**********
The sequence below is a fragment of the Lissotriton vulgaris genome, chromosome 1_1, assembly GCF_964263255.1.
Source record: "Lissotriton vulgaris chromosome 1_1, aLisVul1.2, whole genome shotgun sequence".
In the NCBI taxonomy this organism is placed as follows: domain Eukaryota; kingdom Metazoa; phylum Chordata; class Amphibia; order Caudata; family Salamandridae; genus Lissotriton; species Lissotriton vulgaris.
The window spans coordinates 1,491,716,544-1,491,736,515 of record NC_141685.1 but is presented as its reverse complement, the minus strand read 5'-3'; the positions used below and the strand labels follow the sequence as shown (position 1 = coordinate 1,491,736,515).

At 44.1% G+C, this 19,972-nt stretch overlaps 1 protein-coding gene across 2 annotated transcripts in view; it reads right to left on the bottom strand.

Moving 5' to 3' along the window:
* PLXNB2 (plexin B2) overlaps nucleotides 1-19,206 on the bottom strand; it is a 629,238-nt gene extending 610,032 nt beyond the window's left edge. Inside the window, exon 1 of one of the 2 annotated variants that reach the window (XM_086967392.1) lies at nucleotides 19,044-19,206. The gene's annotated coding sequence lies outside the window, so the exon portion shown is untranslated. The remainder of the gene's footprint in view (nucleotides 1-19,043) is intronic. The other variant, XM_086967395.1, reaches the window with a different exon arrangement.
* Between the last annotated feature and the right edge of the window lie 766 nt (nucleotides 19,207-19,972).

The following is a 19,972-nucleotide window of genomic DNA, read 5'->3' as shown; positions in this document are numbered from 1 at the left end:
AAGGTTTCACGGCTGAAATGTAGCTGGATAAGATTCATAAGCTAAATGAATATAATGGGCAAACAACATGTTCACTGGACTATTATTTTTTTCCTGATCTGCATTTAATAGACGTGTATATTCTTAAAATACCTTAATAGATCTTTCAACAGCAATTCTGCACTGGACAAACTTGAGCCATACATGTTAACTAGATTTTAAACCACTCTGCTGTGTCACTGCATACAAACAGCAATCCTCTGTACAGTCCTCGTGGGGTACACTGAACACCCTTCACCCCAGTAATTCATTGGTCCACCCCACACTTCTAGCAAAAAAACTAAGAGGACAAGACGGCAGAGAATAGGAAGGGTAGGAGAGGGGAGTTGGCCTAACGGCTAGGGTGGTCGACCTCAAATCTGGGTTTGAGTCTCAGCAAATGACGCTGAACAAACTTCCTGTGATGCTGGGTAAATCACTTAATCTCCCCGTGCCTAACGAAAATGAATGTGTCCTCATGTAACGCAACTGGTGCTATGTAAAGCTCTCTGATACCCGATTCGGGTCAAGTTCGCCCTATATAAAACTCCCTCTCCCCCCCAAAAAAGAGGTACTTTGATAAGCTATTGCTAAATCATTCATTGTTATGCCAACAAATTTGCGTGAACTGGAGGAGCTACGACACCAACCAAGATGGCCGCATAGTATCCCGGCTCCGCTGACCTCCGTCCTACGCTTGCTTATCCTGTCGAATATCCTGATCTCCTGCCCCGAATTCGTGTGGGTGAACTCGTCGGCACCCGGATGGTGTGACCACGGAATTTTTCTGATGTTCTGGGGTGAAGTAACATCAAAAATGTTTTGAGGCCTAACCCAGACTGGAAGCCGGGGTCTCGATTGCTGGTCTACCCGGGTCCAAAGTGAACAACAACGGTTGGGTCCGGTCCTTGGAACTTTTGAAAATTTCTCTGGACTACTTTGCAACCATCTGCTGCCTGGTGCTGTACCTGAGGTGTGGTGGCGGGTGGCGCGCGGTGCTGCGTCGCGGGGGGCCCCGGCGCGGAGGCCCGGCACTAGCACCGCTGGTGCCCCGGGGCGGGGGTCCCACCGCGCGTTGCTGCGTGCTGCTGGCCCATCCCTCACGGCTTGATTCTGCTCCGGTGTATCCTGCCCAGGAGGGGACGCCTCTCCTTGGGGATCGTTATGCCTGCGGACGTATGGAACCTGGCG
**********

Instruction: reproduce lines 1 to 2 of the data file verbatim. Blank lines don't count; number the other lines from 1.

The sequence below is a fragment of the Lissotriton vulgaris genome, chromosome 1_1, assembly GCF_964263255.1.
Source record: "Lissotriton vulgaris chromosome 1_1, aLisVul1.2, whole genome shotgun sequence".